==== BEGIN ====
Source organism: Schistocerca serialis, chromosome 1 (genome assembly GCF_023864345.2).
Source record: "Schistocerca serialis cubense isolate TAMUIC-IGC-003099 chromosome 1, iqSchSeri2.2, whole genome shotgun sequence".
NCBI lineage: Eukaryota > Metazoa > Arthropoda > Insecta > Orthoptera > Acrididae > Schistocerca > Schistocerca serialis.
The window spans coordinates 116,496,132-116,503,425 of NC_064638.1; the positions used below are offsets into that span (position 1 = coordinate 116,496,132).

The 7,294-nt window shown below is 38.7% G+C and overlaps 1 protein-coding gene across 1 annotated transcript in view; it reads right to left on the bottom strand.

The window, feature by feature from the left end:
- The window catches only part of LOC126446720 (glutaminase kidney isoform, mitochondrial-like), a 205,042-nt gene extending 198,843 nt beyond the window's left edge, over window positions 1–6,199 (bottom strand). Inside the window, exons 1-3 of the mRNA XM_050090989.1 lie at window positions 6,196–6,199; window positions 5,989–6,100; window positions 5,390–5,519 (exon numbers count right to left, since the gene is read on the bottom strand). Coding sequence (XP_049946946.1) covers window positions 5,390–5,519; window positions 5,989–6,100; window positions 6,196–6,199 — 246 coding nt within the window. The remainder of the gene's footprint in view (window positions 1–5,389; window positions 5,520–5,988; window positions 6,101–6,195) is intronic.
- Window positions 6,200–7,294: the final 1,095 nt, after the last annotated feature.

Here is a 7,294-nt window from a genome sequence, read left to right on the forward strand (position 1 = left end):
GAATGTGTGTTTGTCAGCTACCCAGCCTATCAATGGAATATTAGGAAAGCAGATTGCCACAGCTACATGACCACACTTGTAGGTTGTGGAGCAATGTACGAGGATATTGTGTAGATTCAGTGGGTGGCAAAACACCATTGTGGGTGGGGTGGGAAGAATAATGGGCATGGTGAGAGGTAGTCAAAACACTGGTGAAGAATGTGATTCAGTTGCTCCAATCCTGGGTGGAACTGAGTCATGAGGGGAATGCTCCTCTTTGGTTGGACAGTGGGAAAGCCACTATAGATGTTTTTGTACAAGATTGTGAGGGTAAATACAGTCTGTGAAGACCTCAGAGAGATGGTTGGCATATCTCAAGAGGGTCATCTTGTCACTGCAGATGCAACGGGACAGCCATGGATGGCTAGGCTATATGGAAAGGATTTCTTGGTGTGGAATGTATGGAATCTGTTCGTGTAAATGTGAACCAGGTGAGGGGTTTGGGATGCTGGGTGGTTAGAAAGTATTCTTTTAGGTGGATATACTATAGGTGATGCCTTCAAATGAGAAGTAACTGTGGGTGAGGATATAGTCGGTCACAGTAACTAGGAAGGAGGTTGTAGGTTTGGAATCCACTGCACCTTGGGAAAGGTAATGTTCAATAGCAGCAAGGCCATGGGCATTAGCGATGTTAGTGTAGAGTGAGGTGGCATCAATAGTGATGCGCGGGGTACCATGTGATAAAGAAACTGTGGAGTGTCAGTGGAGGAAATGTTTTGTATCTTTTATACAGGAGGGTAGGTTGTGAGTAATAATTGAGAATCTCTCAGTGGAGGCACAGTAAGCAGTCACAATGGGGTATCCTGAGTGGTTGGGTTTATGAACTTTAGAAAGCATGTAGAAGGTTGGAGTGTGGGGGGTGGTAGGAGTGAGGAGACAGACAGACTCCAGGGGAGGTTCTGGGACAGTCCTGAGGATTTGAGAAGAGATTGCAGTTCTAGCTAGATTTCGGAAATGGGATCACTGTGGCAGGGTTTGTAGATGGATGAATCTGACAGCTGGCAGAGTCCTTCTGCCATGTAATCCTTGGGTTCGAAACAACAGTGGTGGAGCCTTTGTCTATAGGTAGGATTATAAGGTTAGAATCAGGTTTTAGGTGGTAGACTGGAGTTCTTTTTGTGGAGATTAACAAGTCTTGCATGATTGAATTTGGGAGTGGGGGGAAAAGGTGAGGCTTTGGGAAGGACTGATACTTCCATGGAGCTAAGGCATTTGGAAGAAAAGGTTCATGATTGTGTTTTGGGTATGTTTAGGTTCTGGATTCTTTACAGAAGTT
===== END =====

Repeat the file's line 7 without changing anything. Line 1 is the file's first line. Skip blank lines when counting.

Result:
- The window catches only part of LOC126446720 (glutaminase kidney isoform, mitochondrial-like), a 205,042-nt gene extending 198,843 nt beyond the window's left edge, over window positions 1–6,199 (bottom strand). Inside the window, exons 1-3 of the mRNA XM_050090989.1 lie at window positions 6,196–6,199; window positions 5,989–6,100; window positions 5,390–5,519 (exon numbers count right to left, since the gene is read on the bottom strand). Coding sequence (XP_049946946.1) covers window positions 5,390–5,519; window positions 5,989–6,100; window positions 6,196–6,199 — 246 coding nt within the window. The remainder of the gene's footprint in view (window positions 1–5,389; window positions 5,520–5,988; window positions 6,101–6,195) is intronic.